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RE: Do Re Mi (was: Q on Text Properties popup menu -shouldn'titusethepoi

From: Drew Adams
Subject: RE: Do Re Mi (was: Q on Text Properties popup menu -shouldn'titusethepointerposition, not the cursor position?)
Date: Tue, 28 Jun 2005 12:53:26 -0700

    Do Re Mi sounds very nice, but I think it might want to also
    use the mouse as an alternative to the arrow keys.

Not sure what you mean. You can currently use the mouse wheel as well as the
arrow keys. Were you perhaps thinking of using mouse gestures?

    Also, in some cases it might be
    good to map two dimensions of the color space at a time, not just one.

It could be done, I suppose. But, unless you would limit that to 45 degree
diagonals (equal changes in two dimensions), which is not that useful, I
think a different approach would be called for; that is, use a different,
more sophisticated interface, such as that provided by various other apps.

The Custom tab of the Colors dialog box of Word is a good (typical?)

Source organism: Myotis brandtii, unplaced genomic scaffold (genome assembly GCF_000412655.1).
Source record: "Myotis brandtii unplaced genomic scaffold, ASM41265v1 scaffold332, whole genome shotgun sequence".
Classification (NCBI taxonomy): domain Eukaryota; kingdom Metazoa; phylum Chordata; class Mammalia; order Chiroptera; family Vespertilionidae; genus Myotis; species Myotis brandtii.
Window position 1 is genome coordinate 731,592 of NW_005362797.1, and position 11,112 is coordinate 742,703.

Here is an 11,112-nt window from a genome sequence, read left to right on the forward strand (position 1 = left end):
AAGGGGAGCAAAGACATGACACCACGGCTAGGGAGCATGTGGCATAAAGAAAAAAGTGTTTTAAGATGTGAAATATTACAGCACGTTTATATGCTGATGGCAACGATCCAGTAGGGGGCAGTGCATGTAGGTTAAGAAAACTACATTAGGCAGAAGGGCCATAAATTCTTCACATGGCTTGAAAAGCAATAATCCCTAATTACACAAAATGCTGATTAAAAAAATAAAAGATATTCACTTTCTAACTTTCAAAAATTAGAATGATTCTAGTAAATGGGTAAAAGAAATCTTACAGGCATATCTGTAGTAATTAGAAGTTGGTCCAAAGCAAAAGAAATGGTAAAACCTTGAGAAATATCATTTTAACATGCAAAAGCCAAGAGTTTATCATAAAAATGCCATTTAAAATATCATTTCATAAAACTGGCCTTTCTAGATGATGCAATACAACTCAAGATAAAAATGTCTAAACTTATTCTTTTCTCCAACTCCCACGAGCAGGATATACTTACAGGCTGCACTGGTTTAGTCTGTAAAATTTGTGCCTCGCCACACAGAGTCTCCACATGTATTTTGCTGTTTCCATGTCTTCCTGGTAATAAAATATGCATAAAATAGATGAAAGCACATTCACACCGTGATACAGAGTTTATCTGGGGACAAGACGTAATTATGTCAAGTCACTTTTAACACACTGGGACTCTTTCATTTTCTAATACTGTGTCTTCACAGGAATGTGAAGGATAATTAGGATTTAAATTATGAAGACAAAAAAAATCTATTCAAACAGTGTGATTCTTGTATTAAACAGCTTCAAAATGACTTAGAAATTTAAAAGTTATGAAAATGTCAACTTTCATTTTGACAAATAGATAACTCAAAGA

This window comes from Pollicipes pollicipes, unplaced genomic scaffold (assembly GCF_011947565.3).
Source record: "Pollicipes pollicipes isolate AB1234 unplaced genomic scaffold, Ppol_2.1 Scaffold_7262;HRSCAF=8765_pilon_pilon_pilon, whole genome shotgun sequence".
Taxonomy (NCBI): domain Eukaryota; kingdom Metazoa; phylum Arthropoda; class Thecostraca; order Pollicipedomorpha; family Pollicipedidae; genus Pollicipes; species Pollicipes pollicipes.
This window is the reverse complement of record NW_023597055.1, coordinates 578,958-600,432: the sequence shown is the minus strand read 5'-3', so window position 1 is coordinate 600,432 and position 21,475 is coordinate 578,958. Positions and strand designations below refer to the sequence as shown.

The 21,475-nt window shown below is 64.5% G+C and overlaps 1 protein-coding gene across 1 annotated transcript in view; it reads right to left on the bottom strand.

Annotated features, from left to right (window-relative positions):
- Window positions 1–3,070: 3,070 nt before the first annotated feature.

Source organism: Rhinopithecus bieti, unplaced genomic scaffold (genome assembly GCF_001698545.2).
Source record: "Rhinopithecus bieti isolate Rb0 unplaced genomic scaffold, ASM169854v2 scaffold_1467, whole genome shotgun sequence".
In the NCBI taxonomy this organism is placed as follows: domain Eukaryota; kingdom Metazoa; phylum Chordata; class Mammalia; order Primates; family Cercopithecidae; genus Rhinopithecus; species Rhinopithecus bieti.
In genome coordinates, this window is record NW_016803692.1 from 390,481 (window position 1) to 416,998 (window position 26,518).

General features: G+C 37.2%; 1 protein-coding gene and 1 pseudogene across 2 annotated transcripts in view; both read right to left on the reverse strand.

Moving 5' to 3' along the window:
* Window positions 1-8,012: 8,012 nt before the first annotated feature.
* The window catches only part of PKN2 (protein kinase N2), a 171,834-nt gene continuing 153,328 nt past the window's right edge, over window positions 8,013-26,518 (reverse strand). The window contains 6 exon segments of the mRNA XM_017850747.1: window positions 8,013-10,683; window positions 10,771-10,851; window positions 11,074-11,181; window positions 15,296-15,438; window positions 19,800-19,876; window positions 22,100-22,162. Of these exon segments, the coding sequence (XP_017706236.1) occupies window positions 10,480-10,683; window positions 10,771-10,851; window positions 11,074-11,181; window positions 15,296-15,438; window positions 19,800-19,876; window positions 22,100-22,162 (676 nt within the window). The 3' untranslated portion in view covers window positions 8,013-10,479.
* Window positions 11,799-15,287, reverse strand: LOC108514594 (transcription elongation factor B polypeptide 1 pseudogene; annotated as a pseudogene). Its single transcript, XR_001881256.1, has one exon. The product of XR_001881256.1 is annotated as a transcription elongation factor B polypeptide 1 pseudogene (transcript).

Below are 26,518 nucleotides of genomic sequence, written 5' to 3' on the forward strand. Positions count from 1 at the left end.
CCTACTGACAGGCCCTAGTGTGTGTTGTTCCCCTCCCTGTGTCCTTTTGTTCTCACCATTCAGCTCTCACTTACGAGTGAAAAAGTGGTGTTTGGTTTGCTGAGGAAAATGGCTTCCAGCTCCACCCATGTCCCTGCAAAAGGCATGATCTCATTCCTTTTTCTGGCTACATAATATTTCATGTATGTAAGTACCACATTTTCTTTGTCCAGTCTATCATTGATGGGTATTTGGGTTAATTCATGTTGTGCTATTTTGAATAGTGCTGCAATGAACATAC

example. It's difficult to describe, so I've attached an image. You can use
it to:

 - Set color components absolutely, using RGB or HSV. You can change any of
these components incrementally.

 - Pick a color from a spectrum display whose saturation changes in the
orthogonal axis (that is, hue x saturation). After picking a spot in this
color plane, you can use the arrow keys to change the saturation (up, down)
or hue (left, right) incrementally. You can also drag the pointer around the
display to change the color.

 - Change only the value, using an associated scale. That is, the third,
value axis is shown separately, next to the hue x saturation plane. You can
use the arrow keys to move the slider along this scale, incrementally
changing the value.

The current color is shown, along with the new color (the one you are
changing). The new color is updated in all displays (RGB, HSV, hue x
saturation plane, value scale) as you change it.

The only disadvantage of such a dialog box wrt doremi is that you don't see
the result reflected immediately in the context of your Emacs buffers - you
see it only in the dialog-box color swatches (New, Current). But we could
choose to also show the changes simultaneously in Emacs buffers.

I'm only suggesting that doremi is rudimentary, compared to something like
the Word dialog box. To change more than one color component at the same
time, it's better to have an interface that shows a color space, such as in
the Word dialog box.

Attachment: color-db.jpg
Description: JPEG image

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